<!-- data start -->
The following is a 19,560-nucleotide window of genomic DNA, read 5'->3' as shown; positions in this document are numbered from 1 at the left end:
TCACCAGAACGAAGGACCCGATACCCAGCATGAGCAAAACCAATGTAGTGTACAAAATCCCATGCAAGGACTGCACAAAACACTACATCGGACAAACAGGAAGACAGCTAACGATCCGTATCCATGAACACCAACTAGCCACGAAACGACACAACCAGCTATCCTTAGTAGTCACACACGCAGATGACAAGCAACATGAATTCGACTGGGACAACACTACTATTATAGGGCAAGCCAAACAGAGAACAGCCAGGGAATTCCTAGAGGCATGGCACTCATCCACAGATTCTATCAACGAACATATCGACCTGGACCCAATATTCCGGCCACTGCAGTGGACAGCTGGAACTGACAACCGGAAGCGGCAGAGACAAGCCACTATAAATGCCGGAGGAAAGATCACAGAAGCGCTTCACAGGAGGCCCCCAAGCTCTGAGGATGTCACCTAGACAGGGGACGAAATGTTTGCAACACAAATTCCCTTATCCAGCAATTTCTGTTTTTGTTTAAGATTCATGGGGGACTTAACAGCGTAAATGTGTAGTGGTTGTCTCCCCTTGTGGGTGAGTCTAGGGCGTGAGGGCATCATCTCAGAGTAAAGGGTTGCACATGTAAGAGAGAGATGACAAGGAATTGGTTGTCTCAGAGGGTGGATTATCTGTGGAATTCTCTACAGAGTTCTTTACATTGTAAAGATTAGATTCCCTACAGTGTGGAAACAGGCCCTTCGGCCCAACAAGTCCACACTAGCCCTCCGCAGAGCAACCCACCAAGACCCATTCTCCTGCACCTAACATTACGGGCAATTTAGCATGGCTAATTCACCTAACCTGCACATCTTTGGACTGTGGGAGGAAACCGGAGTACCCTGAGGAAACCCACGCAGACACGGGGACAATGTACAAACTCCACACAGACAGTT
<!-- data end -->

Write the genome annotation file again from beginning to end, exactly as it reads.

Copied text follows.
The following is a 19,560-nucleotide window of genomic DNA, read 5'->3' as shown; positions in this document are numbered from 1 at the left end:
TCACCAGAACGAAGGACCCGATACCCAGCATGAGCAAAACCAATGTAGTGTACAAAATCCCATGCAAGGACTGCACAAAACACTACATCGGACAAACAGGAAGACAGCTAACGATCCGTATCCATGAACACCAACTAGCCACGAAACGACACAACCAGCTATCCTTAGTAGTCACACACGCAGATGACAAGCAACATGAATTCGACTGGGACAACACTACTATTATAGGGCAAGCCAAACAGAGAACAGCCAGGGAATTCCTAGAGGCATGGCACTCATCCACAGATTCTATCAACGAACATATCGACCTGGACCCAATATTCCGGCCACTGCAGTGGACAGCTGGAACTGACAACCGGAAGCGGCAGAGACAAGCCACTATAAATGCCGGAGGAAAGATCACAGAAGCGCTTCACAGGAGGCCCCCAAGCTCTGAGGATGTCACCTAGACAGGGGACGAAATGTTTGCAACACAAATTCCCTTATCCAGCAATTTCTGTTTTTGTTTAAGATTCATGGGGGACTTAACAGCGTAAATGTGTAGTGGTTGTCTCCCCTTGTGGGTGAGTCTAGGGCGTGAGGGCATCATCTCAGAGTAAAGGGTTGCACATGTAAGAGAGAGATGACAAGGAATTGGTTGTCTCAGAGGGTGGATTATCTGTGGAATTCTCTACAGAGTTCTTTACATTGTAAAGATTAGATTCCCTACAGTGTGGAAACAGGCCCTTCGGCCCAACAAGTCCACACTAGCCCTCCGCAGAGCAACCCACCAAGACCCATTCTCCTGCACCTAACATTACGGGCAATTTAGCATGGCTAATTCACCTAACCTGCACATCTTTGGACTGTGGGAGGAAACCGGAGTACCCTGAGGAAACCCACGCAGACACGGGGACAATGTACAAACTCCACACAGACAGTT